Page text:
• Ike warned us of the “Military Industrial Complex”.  I can tell you that this is absolutely true.  The tail does wag the dog, and continues to do so.  Is the best offense a good defense?  Absolutely!  Do we need a strong military?  Damn right.  What the military-industrial complex does, though, is crafty:  all these little wars are test-runs for some new tech they want to try out in “real-time”.  Where I get bent is that they use the lives of our US Military Personnel as just one more pawn on the board---“so we waste a few, so what?”  Each and every Military life is of more value to me than all the military-industrial complex taken together.  You don’t waste their lives.  If we need to defend our country—that’s what they signed up for.  Test some new system in the jungle in Africa, killing a few grunts/soldiers along the way?  FUCK YOU, find some other way to test.
  • Jack Kennedy was no friend to the Military-Industrial complex, so how would that have turned out?

There have been, in my experience (and that of my parents), three events that changed the world forever.  Everyone then alive remembers exactly where they were, what they were doing, even what they were wearing.  It’s frozen in time; crystallized; preserved in amber for all their lives.  There was the time before—and the time after.  The world was noticeably, markedly different on either side of the event.  In fact, one only need refer to the dates:

  • December 7, 1941
  • November 22, 1963
  • September 11, 2001

Because my generation’s world was turned on its end while we were children/teenagers, it affected us all our lives.  Two cohorts—the “hippies” who were the first part of the Baby Boomers and the “Me” generation that was the second –my- half.  The hippies were in high school and college; they’re the ones who rioted and protested and otherwise acted out (and might not have, had Kennedy lived).  We kids were terrified by everything that went on—the Cuban Missile Crisis (we were literally told we might die—as 5 and 6 year olds—and what the missiles would sound/look like, and that if we never saw our parents again, this is what to do.  Heavy stuff for a kid, scarred us), then the THREE political assassinations of people who appeared to be “ours”, who spoke to “us”:  Jack Kennedy, his brother Bobby, and Dr. Martin Luther King, Jr.  All great men, all talking the same basic talk, all mowed down.  Hmmmm.  Vietnam was a quagmire our government mired us in.  Hmmmm.  “You’re going to die in a bright flash of nuclear fire.”  Hmmmm.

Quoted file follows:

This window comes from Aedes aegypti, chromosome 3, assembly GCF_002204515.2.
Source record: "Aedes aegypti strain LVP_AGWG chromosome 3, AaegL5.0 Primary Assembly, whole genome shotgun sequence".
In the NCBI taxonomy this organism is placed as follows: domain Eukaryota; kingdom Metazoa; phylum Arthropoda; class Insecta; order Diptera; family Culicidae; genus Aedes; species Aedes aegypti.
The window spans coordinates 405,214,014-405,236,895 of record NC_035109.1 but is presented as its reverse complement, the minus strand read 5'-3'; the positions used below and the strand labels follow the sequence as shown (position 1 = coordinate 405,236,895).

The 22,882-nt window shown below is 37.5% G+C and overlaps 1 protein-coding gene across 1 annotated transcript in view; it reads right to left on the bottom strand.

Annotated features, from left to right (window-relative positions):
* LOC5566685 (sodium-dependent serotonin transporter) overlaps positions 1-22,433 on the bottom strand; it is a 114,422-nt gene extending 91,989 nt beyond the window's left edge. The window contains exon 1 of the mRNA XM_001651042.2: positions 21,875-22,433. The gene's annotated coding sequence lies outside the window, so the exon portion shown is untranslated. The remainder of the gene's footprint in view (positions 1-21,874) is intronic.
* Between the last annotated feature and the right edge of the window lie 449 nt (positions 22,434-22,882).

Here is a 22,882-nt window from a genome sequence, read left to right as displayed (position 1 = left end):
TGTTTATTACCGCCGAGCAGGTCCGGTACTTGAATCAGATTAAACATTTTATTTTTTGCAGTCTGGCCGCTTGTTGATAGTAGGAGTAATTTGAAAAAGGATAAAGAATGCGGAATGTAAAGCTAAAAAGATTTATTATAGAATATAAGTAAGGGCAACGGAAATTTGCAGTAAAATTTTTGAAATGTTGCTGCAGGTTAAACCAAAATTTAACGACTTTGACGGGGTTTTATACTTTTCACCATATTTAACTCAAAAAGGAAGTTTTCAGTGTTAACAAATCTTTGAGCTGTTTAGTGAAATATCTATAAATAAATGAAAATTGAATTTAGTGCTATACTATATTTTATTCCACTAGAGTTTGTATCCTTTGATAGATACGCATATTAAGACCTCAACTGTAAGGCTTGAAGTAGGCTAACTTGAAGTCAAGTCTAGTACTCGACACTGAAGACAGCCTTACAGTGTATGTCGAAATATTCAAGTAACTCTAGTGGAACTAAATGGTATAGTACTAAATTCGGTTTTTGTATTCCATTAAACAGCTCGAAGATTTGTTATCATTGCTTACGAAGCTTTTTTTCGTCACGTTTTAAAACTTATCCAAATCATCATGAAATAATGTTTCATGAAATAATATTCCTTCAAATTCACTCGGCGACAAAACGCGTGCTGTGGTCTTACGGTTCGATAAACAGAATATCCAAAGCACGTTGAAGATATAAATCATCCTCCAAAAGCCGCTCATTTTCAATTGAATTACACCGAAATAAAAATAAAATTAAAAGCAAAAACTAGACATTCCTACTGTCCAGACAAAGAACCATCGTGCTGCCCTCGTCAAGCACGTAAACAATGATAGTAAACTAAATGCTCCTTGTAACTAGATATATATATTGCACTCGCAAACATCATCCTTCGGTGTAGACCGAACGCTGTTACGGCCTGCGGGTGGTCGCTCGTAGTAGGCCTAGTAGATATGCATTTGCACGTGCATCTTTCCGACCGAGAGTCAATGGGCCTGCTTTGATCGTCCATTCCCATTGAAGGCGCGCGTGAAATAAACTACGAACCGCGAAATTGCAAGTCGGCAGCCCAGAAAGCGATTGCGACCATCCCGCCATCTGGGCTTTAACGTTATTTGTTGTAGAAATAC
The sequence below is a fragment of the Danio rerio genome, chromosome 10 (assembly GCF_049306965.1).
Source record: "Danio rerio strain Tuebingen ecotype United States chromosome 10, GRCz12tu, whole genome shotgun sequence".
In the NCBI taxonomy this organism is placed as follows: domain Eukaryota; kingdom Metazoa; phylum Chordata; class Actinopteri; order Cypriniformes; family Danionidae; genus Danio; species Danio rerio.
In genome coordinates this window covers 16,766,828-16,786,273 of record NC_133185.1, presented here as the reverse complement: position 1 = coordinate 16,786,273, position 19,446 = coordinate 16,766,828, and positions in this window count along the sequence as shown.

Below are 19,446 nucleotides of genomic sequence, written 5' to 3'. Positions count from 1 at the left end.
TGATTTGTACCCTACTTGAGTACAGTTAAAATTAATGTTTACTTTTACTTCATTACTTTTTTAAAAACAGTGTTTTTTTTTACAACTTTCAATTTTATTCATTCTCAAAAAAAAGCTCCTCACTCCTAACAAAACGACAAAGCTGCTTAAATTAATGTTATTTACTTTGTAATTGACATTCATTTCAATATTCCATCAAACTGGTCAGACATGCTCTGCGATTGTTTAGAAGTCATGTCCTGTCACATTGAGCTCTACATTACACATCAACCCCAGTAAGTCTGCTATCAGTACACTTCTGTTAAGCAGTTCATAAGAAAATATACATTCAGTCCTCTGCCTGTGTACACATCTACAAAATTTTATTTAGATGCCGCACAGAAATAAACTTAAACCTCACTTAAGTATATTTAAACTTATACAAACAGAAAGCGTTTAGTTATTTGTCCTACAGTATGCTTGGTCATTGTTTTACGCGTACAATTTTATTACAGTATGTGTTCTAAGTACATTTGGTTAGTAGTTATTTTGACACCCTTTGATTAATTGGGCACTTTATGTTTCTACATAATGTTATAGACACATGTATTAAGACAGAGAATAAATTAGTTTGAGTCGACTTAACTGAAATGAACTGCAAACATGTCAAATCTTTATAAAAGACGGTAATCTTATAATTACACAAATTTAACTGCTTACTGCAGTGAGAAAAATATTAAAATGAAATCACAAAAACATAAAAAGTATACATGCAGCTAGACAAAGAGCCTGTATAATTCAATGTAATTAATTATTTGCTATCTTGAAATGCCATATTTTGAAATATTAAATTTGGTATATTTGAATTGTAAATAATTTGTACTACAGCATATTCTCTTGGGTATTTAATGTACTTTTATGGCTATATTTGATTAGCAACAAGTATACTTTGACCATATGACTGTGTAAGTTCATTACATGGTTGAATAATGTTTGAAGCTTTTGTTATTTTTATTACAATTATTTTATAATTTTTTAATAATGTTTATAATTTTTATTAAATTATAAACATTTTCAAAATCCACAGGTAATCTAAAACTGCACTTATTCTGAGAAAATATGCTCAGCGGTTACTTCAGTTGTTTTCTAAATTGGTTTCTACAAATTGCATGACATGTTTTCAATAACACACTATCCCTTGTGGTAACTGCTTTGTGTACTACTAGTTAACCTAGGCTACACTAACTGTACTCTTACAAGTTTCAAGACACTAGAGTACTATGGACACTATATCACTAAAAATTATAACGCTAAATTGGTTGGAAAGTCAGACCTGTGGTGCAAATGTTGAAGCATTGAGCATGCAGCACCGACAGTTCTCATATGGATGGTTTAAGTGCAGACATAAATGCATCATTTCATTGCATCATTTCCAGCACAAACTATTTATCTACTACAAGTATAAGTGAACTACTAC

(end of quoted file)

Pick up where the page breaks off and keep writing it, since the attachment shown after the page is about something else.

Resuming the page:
Those things shaped us as people.  As a result, many of my generation developed political views that directly or indirectly grew out of those events.  Because we were in charge, running the thing, from 1992 to 2008 (Obama is a leading-edge Gen-X’er), many of the decisions we made (look at the administrations of Clinton and Bush closely) derived directly from these experiences.  The consequences of these decisions will be felt for the rest of our lives.  Our generation has polarized (strict liberal and strict conservative; see Congress, US), and will remain so.  It will remain up to the younger generations to try to fix the damage we’ve caused.  We are who we are because of the times in which we were raised.

The world continues to resonate because this man was shot.

Rest in Peace, Jack.